We've had nearly every meal together for the past 14 years. We've been kayaking on the California coast. We've ridden airplanes, boats, horses, bikes, and an Israeli camel together.
My EpiPen, the auto-injector of epinephrine (which I replace when it expires, of course), is almost always within arm's reach, or in the same room. This shot of adrenaline would theoretically save my life if my throat closed up in an allergic reaction. I've had several close calls with nuts and seafood since childhood, with symptoms ranging from a tingling tongue to a burgeoning lump in my throat.
The allergy injector has both the dependable and nagging qualities of a protective older sibling. It promises to be there when I need it, but also has to follow me around to make sure I'm OK.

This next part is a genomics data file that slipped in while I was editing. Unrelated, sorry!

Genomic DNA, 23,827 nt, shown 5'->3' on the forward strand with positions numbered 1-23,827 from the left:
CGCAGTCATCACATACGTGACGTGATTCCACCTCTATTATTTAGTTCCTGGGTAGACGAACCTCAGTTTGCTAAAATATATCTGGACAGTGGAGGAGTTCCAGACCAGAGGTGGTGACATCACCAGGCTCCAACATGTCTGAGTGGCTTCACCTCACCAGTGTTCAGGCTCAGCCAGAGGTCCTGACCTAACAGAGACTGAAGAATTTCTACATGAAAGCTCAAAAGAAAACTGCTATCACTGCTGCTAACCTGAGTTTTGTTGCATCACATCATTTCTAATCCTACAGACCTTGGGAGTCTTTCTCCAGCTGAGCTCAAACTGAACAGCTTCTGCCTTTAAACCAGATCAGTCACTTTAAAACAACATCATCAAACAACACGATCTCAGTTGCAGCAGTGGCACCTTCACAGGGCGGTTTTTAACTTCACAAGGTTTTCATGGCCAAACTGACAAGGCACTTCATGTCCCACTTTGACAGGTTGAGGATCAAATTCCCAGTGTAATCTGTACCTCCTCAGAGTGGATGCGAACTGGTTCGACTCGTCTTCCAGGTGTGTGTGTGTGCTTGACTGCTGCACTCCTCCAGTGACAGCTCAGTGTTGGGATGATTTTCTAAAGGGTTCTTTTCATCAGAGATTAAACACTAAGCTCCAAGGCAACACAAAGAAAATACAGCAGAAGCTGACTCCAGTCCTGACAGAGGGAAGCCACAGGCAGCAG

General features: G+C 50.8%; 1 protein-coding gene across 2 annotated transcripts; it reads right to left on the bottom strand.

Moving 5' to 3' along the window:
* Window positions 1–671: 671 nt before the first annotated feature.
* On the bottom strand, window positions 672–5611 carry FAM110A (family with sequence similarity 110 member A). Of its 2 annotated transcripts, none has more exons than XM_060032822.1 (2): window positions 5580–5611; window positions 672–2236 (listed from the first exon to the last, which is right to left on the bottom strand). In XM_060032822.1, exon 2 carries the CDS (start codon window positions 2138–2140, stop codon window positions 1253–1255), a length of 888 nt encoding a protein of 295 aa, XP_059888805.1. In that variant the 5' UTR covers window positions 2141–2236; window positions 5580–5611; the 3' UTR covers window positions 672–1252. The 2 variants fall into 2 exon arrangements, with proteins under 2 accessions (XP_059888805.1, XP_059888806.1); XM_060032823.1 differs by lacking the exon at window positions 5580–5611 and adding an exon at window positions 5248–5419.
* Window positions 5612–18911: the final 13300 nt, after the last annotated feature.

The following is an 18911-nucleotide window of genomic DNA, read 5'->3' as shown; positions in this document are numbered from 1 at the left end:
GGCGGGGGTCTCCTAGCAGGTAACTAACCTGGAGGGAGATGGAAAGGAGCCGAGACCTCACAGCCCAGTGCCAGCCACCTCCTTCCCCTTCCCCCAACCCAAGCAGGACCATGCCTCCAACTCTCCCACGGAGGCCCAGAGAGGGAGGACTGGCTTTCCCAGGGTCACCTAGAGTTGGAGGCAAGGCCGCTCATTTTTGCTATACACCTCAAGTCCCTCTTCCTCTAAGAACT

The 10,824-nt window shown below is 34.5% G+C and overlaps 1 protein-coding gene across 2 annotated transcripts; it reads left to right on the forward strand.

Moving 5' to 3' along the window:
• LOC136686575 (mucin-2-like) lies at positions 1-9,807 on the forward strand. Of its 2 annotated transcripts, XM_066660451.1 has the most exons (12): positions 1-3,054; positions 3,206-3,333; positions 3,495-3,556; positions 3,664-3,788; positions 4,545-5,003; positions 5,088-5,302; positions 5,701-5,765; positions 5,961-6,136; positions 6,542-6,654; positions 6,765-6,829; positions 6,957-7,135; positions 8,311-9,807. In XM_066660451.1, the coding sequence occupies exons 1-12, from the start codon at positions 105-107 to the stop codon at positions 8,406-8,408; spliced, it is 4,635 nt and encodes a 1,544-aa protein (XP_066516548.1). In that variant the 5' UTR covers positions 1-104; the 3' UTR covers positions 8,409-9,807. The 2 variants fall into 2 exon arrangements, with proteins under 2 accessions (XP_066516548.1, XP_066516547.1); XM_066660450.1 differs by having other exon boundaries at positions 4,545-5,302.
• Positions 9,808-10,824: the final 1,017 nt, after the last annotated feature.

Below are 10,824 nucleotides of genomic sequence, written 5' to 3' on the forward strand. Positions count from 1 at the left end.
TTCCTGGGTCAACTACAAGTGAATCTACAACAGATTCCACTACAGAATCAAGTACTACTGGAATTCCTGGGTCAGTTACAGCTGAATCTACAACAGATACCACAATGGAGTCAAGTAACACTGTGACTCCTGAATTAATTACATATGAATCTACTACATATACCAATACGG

The auto-injector reverses an allergic reaction, at least temporarily, by delivering epinephrine, a hormone involved in the body's natural "fight or flight" response, to block the release of histamine, a protein involved in reactions. There is also a product called Twinject that delivers two doses of epinephrine in one device.
Rather than a quick fix, any allergy injector should be viewed as a "time management tool" that allows a person time to safely get to an emergency room, said Dr. Jeffery Adelglass at the Allergy Testing & Treatment Center in Plano, Texas. Further treatment at a hospital is needed after use because the epinephrine wears off, and there could be complications, he said. Watch for more about allergies Read full article »